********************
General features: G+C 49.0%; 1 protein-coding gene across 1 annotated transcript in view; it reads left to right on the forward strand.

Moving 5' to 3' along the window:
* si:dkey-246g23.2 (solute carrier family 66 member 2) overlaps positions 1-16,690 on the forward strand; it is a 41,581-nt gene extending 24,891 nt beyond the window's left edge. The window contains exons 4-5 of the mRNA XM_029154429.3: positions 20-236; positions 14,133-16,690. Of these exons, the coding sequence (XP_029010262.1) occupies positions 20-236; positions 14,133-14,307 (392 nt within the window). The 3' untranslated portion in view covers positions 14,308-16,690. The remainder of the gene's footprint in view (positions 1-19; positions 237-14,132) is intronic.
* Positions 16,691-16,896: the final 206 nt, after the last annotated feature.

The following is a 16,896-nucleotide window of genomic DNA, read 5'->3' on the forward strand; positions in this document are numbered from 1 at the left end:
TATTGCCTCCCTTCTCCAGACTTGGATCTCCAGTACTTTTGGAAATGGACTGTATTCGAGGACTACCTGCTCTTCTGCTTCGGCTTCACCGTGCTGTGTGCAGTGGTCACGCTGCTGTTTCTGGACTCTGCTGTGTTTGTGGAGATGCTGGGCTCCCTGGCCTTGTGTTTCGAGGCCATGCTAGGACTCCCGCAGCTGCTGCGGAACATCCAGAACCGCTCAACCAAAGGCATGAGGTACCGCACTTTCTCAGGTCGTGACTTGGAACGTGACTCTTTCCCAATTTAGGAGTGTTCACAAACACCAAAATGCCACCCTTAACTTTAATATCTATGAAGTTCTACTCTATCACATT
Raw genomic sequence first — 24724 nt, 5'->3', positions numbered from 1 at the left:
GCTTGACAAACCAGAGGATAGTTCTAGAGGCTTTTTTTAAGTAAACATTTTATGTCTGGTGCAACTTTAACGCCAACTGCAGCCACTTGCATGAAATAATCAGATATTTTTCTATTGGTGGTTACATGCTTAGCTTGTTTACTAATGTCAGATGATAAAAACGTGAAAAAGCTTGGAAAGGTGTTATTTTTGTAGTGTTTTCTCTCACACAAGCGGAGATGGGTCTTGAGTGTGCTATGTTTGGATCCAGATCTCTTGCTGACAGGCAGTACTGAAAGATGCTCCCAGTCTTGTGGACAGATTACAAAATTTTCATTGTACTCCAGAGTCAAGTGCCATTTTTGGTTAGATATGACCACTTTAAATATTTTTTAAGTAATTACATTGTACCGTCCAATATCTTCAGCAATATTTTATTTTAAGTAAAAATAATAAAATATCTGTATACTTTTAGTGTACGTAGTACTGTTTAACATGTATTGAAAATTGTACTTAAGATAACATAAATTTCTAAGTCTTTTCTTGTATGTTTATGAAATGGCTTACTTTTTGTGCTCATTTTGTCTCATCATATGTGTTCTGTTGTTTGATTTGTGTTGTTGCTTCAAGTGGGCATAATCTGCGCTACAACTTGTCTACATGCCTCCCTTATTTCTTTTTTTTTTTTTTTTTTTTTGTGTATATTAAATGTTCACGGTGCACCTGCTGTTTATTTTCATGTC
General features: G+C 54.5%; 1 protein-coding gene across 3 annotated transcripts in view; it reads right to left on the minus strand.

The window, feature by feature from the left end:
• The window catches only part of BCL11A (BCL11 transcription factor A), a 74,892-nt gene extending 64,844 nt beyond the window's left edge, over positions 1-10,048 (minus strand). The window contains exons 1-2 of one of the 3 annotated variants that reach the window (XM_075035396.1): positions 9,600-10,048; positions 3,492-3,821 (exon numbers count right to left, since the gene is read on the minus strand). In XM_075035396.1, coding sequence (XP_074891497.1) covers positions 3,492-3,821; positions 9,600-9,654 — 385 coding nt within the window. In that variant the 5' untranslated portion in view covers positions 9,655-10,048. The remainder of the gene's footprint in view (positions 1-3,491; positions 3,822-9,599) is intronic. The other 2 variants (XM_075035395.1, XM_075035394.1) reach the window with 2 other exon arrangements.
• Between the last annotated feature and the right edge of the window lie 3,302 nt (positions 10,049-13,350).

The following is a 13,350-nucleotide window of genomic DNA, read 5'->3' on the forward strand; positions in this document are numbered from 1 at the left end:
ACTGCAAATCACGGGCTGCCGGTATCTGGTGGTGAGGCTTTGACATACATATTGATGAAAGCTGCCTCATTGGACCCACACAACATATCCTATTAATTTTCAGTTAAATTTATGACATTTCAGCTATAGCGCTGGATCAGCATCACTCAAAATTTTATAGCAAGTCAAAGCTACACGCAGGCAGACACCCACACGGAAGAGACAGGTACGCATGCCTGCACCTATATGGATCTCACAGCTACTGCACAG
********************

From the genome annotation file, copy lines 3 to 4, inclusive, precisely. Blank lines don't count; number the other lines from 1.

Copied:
* si:dkey-246g23.2 (solute carrier family 66 member 2) overlaps positions 1-16,690 on the forward strand; it is a 41,581-nt gene extending 24,891 nt beyond the window's left edge. The window contains exons 4-5 of the mRNA XM_029154429.3: positions 20-236; positions 14,133-16,690. Of these exons, the coding sequence (XP_029010262.1) occupies positions 20-236; positions 14,133-14,307 (392 nt within the window). The 3' untranslated portion in view covers positions 14,308-16,690. The remainder of the gene's footprint in view (positions 1-19; positions 237-14,132) is intronic.
* Positions 16,691-16,896: the final 206 nt, after the last annotated feature.